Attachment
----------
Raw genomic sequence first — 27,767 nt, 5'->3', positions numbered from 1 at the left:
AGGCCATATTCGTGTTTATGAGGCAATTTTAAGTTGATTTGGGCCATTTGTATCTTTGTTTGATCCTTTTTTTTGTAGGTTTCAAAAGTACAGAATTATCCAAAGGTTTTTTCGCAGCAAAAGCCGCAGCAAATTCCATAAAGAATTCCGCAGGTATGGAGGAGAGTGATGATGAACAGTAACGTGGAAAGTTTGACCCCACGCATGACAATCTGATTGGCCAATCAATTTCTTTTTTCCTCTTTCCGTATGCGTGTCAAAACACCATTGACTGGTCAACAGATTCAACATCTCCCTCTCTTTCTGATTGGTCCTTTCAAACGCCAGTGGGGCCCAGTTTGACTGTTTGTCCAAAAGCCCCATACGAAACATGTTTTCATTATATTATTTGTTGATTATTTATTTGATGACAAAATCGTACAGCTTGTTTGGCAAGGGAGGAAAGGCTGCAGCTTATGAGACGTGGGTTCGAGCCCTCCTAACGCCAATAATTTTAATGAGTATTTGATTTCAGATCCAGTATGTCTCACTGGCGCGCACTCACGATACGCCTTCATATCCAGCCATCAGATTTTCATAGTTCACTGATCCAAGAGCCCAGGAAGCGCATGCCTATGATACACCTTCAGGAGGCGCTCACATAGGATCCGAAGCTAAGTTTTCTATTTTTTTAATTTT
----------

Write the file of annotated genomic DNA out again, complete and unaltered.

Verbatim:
Raw genomic sequence first — 27,767 nt, 5'->3', positions numbered from 1 at the left:
AGGCCATATTCGTGTTTATGAGGCAATTTTAAGTTGATTTGGGCCATTTGTATCTTTGTTTGATCCTTTTTTTTGTAGGTTTCAAAAGTACAGAATTATCCAAAGGTTTTTTCGCAGCAAAAGCCGCAGCAAATTCCATAAAGAATTCCGCAGGTATGGAGGAGAGTGATGATGAACAGTAACGTGGAAAGTTTGACCCCACGCATGACAATCTGATTGGCCAATCAATTTCTTTTTTCCTCTTTCCGTATGCGTGTCAAAACACCATTGACTGGTCAACAGATTCAACATCTCCCTCTCTTTCTGATTGGTCCTTTCAAACGCCAGTGGGGCCCAGTTTGACTGTTTGTCCAAAAGCCCCATACGAAACATGTTTTCATTATATTATTTGTTGATTATTTATTTGATGACAAAATCGTACAGCTTGTTTGGCAAGGGAGGAAAGGCTGCAGCTTATGAGACGTGGGTTCGAGCCCTCCTAACGCCAATAATTTTAATGAGTATTTGATTTCAGATCCAGTATGTCTCACTGGCGCGCACTCACGATACGCCTTCATATCCAGCCATCAGATTTTCATAGTTCACTGATCCAAGAGCCCAGGAAGCGCATGCCTATGATACACCTTCAGGAGGCGCTCACATAGGATCCGAAGCTAAGTTTTCTATTTTTTTAATTTT